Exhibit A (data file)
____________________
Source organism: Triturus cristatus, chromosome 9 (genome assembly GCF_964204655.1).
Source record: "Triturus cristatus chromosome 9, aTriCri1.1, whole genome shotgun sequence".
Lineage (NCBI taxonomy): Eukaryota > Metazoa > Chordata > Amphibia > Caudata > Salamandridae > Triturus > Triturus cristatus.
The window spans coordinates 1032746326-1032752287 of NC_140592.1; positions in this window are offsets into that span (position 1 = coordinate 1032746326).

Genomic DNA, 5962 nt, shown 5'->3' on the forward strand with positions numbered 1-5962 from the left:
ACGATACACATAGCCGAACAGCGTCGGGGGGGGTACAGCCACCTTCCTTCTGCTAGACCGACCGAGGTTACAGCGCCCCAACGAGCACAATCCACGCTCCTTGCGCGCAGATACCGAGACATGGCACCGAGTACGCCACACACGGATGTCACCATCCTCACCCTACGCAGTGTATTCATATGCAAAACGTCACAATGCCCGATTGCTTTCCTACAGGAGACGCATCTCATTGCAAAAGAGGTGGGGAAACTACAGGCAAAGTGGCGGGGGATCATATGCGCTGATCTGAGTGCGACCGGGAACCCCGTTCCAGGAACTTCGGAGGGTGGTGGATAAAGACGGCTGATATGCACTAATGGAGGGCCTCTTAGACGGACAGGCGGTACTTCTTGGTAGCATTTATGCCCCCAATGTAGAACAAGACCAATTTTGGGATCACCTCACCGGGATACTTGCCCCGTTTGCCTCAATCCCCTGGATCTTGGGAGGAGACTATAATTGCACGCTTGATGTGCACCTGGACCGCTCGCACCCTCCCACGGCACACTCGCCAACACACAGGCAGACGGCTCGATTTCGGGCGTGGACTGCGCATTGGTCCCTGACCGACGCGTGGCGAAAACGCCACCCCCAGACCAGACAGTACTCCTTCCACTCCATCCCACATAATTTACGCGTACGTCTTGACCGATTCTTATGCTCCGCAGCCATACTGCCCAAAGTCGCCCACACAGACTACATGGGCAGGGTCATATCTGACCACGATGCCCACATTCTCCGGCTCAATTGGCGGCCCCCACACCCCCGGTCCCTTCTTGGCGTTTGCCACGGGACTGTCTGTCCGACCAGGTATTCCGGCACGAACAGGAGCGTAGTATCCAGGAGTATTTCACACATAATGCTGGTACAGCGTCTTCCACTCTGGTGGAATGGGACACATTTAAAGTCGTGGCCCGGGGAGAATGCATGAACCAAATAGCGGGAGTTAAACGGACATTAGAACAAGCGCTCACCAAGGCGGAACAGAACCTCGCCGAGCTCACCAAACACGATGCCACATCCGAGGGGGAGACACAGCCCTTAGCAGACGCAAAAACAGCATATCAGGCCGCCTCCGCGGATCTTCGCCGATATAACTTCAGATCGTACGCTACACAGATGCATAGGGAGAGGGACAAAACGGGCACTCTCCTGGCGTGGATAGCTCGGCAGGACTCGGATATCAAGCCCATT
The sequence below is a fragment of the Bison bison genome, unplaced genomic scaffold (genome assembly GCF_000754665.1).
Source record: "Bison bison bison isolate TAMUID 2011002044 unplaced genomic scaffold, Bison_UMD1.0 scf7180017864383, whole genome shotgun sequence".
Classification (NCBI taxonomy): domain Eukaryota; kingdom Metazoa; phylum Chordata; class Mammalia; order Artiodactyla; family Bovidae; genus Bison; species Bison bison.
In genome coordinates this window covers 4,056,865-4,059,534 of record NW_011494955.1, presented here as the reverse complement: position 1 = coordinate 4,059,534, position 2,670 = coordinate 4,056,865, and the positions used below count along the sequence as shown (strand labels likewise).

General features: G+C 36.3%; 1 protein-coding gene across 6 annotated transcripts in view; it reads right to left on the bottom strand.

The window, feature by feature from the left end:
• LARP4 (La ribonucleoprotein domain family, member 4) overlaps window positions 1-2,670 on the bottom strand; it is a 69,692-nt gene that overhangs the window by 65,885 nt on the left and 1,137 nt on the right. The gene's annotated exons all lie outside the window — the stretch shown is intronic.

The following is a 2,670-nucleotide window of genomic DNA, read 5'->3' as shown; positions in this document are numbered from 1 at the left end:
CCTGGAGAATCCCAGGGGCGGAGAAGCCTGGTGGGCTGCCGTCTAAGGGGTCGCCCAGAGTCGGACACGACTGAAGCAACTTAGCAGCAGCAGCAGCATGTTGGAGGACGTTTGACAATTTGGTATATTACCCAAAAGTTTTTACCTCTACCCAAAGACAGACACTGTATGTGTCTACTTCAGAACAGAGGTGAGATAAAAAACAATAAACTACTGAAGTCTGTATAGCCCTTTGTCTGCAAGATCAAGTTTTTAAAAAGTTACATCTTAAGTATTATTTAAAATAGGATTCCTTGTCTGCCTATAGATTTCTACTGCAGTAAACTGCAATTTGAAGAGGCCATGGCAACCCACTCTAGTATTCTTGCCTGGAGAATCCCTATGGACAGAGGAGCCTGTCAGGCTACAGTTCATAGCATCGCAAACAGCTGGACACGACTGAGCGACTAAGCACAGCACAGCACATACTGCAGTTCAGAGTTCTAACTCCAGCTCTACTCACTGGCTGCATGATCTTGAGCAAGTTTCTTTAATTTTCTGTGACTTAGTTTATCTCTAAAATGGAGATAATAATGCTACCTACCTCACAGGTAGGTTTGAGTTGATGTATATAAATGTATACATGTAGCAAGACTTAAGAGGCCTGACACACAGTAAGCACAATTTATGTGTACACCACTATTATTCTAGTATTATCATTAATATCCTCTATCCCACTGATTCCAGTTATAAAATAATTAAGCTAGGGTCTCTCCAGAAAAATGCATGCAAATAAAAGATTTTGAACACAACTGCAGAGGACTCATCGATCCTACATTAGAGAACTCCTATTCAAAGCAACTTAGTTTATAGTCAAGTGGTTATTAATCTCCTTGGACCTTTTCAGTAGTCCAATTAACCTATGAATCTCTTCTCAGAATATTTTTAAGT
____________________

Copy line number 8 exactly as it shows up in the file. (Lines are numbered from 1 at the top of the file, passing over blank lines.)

Source record: "Bison bison bison isolate TAMUID 2011002044 unplaced genomic scaffold, Bison_UMD1.0 scf7180017864383, whole genome shotgun sequence".